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How to Keep Spiders as Pets

Spiders can make fascinating pets. Here are a few steps to get you started keeping spiders.


Step 1: Catch a spider

Spiders are all around us, indoors and out, so they’re not hard to find. Some species can bite and a few are venomous. Learn about dangerous spiders in your area before heading out. It’s easy to safely catch a spider by using a small jar. Gently coax it into the jar using the lid. Spiders will eat each other, so keep only one per jar.

Step 2: Prepare a cage

Large spiders do well in the inexpensive plastic terrariums available from pet stores. Smaller ones can be kept in jars or plastic containers if air holes are drilled into the lid or sides. Be sure the holes are small enough to prevent escape.

Potting soil makes good cover for the cage bottom. Sticks, dead leaves or artificial plants provide structure for hiding, climbing and webbing.

Step 3: Water

Depending on the size of the spider, anything from a plastic bottle cap to a small bowl can serve as a water dish. Spiders also drink water sprayed on webbing, but you should never allow the cage to become damp.

Step 4: Feeding

Offer insect prey once or twice a week. Crickets are available from pet shops, or you can collect insects outdoors if no insecticides have been sprayed in the area.

Step 5: Observing

Watch your spider and take notes on its behavior. You won’t believe what happens in the spider’s web until you’ve visited it yourself!


Not all spiders do well in captivity. Active hunters are usually easier to keep than web builders. Here are a few that make good pets.

Tarantulas: Some species exceed 10 inches in legspan. They’re by far the most popular pet spiders and can be bought in pet stores.

Wolf Spiders: Some can be more than three inches in legspan. Large specimens do best in terrariums with lots of floor space.

Jumping Spiders: Although small and rarely exceeding half an inch, their jumping ability is amazing. Many species are brightly colored and can easily be kept in jars.

Fishing Spiders: In captivity, these large spiders appreciate vertically arranged pieces of bark for climbing. They’re very fast, so use caution when capturing them.

Grass Spiders: These spiders build funnel-shaped webs in grass, bushes and on buildings. In captivity, they will build extensive webs inside their cage.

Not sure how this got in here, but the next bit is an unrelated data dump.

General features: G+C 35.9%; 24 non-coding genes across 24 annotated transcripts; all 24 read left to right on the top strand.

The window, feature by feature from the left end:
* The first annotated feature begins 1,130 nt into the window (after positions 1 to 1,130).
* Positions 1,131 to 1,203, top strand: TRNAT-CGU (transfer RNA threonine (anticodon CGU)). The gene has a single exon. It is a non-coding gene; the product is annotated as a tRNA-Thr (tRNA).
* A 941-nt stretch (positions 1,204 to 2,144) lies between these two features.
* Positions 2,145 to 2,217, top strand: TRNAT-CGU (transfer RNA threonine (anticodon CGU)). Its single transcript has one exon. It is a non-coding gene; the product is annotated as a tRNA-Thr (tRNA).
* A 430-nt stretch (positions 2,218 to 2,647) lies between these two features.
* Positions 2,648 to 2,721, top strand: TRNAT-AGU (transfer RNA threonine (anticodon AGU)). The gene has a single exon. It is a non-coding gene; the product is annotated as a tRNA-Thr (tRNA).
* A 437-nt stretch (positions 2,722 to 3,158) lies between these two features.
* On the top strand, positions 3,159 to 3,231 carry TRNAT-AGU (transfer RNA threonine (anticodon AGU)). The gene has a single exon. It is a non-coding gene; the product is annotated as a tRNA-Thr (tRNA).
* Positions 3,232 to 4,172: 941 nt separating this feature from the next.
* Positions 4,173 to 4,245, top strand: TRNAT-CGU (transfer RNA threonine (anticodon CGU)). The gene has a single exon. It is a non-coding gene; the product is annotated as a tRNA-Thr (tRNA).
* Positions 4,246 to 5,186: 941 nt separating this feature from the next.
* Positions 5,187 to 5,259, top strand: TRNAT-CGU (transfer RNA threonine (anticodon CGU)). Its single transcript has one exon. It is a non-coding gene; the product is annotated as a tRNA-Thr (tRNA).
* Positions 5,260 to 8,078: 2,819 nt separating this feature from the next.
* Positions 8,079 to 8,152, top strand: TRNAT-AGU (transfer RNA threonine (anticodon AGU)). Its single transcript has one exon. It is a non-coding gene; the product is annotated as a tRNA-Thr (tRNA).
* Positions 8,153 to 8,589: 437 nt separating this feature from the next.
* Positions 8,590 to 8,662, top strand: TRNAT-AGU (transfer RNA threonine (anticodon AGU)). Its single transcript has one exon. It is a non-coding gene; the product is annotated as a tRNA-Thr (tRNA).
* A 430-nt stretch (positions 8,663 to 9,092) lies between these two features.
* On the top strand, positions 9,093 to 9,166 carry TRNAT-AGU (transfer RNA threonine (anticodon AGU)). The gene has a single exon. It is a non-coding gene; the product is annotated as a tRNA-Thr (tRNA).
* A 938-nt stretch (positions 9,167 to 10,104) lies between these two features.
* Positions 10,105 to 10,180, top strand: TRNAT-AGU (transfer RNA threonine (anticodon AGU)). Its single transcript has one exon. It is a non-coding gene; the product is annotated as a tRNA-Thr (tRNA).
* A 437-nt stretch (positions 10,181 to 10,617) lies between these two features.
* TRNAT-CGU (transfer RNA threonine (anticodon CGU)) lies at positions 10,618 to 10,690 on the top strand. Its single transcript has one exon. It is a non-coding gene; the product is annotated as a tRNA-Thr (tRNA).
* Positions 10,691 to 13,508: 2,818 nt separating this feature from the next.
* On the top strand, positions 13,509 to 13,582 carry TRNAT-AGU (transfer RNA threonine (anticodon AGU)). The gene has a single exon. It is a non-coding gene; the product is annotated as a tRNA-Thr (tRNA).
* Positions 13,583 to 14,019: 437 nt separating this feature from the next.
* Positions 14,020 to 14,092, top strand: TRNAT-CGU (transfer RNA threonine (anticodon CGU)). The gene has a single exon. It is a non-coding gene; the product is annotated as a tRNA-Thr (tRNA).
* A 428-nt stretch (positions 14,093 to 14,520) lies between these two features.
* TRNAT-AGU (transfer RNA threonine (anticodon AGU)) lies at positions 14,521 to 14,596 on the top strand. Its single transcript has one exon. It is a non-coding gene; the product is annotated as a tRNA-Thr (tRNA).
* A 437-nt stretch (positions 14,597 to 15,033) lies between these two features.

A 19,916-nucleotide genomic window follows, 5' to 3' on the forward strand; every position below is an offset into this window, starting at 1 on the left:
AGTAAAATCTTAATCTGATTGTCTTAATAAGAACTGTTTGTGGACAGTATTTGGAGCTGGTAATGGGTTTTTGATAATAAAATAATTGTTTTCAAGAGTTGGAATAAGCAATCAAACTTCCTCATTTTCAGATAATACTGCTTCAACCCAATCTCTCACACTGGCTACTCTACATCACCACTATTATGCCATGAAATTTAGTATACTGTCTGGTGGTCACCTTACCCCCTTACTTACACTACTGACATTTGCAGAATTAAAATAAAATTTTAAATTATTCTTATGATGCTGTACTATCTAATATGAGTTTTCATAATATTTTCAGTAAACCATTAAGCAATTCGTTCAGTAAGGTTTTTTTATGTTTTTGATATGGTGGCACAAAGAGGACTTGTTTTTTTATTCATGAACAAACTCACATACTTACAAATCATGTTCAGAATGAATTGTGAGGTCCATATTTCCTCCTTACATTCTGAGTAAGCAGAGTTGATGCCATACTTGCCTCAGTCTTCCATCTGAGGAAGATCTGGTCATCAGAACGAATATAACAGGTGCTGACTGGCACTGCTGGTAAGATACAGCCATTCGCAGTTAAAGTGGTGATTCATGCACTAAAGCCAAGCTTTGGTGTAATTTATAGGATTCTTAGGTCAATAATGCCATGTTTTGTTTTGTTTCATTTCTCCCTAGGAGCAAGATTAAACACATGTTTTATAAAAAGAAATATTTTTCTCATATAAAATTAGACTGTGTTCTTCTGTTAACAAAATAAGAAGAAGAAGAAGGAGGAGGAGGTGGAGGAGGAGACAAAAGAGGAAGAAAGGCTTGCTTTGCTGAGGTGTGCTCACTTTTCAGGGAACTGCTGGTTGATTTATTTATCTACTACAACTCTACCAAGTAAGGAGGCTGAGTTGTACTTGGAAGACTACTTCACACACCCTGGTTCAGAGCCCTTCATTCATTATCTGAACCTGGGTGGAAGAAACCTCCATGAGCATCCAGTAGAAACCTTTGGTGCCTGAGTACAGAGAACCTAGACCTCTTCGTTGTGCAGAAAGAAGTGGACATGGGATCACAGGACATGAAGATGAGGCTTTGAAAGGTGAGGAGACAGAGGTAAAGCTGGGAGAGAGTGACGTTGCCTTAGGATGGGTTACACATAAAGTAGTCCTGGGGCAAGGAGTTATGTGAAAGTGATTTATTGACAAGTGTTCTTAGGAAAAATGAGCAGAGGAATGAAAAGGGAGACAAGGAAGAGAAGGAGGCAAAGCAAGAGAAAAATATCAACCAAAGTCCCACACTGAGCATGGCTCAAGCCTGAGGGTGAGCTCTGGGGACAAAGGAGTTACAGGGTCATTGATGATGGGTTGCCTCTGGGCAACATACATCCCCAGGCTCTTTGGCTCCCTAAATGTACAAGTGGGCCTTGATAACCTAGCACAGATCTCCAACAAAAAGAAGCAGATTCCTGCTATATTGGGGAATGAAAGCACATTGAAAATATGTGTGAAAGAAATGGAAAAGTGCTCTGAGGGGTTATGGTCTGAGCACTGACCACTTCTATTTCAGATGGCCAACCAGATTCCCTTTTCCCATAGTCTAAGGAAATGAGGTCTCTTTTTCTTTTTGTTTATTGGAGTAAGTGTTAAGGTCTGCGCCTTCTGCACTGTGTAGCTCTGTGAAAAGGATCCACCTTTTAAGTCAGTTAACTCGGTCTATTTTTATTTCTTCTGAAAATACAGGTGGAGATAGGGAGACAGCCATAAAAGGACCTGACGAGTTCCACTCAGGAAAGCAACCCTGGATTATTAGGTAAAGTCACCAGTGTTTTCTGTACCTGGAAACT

LEARN MORE: Click here to see photos of a spider expert’s seven favorite spiders

22 Comments on How to Keep Spiders as Pets

  1. Drastic lie // May 30, 2017 at 9:31 pm // Reply

    I’m scared of spiders 3: WHAT DO I DOOOOOOO :C

  2. Hairy Russian // May 25, 2017 at 10:36 am // Reply

    i love jumping spiders

    • Don’t buy a spider as a pet then…

    • To Drastic lie, some spiders are venomous and most are not because only 2 venomous spiders live in the United States of America, the black widow and the brown recluse! P.S, spiders are most likely to be more afraid of you than you are afraid of THEM!! ALSO, did you know that spider silk can be stronger than STEEL!!!!? I use to be afraid of spiders and I am a little bit still but if you are afraid of spiders then you should just learn more about spiders!!! That helped me a lot

    • Learn about them as much as possible. The more you know, the less there is to be afraid of. Did you know that there’s a type of spider that lives most of its life underwater? That tarantulas aren’t poisonous? That wolf spiders care for their young until they can fend for themselves? After awhile and a bit of exposure it won’t bother you at all.

  3. spiders are lame. people who like spiders are deformed and wierd

  4. I’ve kept black widows, brown recluses, funnel webs, wolf spiders, tarantulas and garden spiders as pets~ I love spiders as pets

  5. #1StarWarsFan // October 19, 2016 at 3:05 pm // Reply

    I hate spiders. They look cool, but I never want one for a pet.

  6. Wye doesn’t my spider move along all day

  7. I have a green and orange and a whiteish silver spier in its cage and I have a big one and small one are they male and female.

  8. I caught a bold jumping spider that always stays at the top of its cage. What do I do?

  9. My classmate gave me a baby fire leg spider today is bigger more than an 3inch

  10. my grass spider // September 16, 2016 at 10:38 am // Reply

    my pet grass spider has been living with me three days now and I have a male and female together and the are mating and I found an egg sack this morning in my spider cage and they are happy and are none biting spider so I can hold them every day and I feed them by hand when their in my hand grass spiders are really good spider starter pets

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